Microsoft is digging for a solution to the parking crunch on its growing Redmond campus. The software giant is excavating a giant pit for...

Microsoft is digging for a solution to the parking crunch on its growing Redmond campus.

The software giant is excavating a giant pit for an underground parking garage with the capacity for some 5,000 vehicles.

That’s nearly as many spots as Bellevue Square boasts and would make it one of the largest underground parking structures in the United States.

It will cover the equivalent of six downtown city blocks and go four stories deep.

The underground garage, on the west side of Highway 520 near the Northeast 40th Street exit, is scheduled to be completed by mid-2008.

Microsoft now has nearly 29,000 parking spaces spread across its corporate campus, which straddles 520 and is growing on both sides — but particularly on the west side.

In 2006, the company announced a three-year plan to expand the campus by about one-third, or 3.1 million square feet, at a cost of roughly $1.3 billion.

Parking at Microsoft has become such a hassle that the company began offering valet service for employees working in some buildings, as a temporary measure during construction.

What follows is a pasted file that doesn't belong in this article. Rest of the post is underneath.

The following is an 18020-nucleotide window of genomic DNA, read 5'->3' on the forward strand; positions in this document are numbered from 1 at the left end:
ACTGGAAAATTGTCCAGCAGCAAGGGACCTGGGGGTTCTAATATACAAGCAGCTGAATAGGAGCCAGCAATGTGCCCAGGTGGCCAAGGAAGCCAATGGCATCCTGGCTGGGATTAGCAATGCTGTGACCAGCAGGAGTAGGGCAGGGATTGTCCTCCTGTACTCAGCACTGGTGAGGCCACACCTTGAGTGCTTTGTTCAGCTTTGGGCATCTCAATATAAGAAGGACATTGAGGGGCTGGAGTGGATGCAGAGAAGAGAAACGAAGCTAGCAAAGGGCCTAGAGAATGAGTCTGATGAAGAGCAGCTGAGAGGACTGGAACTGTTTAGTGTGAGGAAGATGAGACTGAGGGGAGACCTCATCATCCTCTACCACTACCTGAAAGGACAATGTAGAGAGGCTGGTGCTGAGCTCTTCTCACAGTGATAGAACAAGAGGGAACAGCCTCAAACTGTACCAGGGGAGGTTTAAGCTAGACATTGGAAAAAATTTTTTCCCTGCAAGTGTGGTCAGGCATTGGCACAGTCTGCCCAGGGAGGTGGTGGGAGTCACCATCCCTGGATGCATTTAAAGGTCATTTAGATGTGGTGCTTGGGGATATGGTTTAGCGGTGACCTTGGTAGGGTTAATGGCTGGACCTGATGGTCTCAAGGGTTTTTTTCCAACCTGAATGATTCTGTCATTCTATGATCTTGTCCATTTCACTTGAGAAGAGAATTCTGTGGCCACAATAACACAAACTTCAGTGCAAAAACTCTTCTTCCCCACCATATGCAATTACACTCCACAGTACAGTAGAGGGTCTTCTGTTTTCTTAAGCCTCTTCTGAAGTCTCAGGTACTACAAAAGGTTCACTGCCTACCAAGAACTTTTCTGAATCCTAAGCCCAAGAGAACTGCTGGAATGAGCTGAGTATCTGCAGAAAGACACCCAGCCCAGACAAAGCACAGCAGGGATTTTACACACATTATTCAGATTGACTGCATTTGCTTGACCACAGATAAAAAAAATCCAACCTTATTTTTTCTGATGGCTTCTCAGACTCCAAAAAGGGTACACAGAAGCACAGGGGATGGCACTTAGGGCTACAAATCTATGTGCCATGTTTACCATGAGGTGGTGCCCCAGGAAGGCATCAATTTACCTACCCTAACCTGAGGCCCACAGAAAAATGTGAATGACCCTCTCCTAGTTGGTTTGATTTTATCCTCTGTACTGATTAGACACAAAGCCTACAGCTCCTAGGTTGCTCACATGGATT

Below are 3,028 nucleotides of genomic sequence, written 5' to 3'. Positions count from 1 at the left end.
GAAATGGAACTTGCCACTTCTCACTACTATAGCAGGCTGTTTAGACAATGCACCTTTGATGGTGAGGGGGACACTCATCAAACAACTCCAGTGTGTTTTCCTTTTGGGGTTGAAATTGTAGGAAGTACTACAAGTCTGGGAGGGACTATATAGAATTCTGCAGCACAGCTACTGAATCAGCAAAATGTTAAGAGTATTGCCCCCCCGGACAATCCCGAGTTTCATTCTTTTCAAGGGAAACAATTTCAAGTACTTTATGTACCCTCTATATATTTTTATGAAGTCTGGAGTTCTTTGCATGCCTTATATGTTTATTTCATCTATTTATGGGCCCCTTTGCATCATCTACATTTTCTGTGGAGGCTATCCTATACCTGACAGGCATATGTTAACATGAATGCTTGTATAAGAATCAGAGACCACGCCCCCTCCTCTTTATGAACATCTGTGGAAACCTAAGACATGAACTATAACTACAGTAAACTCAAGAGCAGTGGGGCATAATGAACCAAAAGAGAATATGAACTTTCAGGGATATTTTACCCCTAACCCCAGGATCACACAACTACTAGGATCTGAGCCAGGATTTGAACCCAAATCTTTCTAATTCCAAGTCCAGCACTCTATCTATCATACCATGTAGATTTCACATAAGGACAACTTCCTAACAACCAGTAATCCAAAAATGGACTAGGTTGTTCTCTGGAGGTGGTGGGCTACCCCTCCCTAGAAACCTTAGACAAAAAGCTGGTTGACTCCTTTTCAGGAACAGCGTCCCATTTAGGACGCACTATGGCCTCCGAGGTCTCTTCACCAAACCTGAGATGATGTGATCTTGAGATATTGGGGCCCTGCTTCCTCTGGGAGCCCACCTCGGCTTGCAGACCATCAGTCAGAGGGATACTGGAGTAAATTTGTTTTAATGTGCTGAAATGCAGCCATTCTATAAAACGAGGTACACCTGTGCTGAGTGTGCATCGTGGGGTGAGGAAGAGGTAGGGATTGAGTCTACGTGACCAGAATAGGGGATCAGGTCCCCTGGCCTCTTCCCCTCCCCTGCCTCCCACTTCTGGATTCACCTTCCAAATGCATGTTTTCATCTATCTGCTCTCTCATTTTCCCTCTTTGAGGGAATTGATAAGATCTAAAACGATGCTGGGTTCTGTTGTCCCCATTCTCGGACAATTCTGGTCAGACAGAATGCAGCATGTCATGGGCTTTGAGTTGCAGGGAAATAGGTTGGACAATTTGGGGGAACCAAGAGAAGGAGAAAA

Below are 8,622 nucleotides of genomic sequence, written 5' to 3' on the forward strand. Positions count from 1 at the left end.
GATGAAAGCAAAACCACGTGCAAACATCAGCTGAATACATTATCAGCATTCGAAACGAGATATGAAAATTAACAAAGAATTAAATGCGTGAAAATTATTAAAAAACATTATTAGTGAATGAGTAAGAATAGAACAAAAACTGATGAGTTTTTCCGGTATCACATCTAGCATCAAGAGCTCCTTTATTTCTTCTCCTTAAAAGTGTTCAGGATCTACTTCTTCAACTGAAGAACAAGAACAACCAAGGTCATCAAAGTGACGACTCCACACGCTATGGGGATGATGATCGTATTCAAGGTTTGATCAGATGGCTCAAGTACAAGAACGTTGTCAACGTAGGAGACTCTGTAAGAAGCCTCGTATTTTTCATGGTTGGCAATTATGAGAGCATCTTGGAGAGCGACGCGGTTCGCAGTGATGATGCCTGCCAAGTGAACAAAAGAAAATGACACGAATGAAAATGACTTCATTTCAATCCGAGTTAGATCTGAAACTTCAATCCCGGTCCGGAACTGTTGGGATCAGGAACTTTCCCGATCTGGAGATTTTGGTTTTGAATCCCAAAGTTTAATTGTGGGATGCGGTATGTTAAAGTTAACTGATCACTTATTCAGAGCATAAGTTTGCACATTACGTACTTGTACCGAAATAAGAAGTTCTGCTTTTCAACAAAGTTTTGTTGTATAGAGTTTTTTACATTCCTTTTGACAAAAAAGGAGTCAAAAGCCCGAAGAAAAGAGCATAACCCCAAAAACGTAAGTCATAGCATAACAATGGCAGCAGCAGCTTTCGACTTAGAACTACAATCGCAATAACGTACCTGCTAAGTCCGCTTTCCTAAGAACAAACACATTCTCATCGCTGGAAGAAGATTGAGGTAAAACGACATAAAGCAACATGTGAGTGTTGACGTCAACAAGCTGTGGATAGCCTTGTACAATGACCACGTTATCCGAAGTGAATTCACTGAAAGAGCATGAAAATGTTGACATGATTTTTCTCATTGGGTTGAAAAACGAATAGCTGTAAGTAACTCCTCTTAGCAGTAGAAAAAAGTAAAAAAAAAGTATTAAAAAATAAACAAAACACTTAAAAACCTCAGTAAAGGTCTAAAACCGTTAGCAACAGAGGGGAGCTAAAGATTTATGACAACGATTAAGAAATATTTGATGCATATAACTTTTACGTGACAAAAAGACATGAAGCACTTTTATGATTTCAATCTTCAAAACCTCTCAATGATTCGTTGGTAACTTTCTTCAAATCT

The new garage “will go a long way to helping out with that crunch that we feel,” Microsoft spokesman Lou Gellos said. “You’re going to see a net gain here of quite a few thousand spaces.”

He added that the 5,000 new spaces will not mean 5,000 more commuters on already clogged Highway 520.

While some of the campus expansion is to accommodate employment growth, it’s also meant to alleviate existing crowding in buildings and parking lots, Gellos said.

The huge parking garage, stretching between Northeast 36th and 40th streets, will primarily serve workers in four buildings planned for the area immediately around it, as well as others nearby.

The project involves more than just parking.

“When this is done, I think people will look to that area as the center of campus,” Gellos said. “It’s being designed and built that way,” with open space, a plaza, and other architectural and artistic touches planned to make the area pedestrian friendly.

Benjamin J. Romano: bromano@seattletimes.com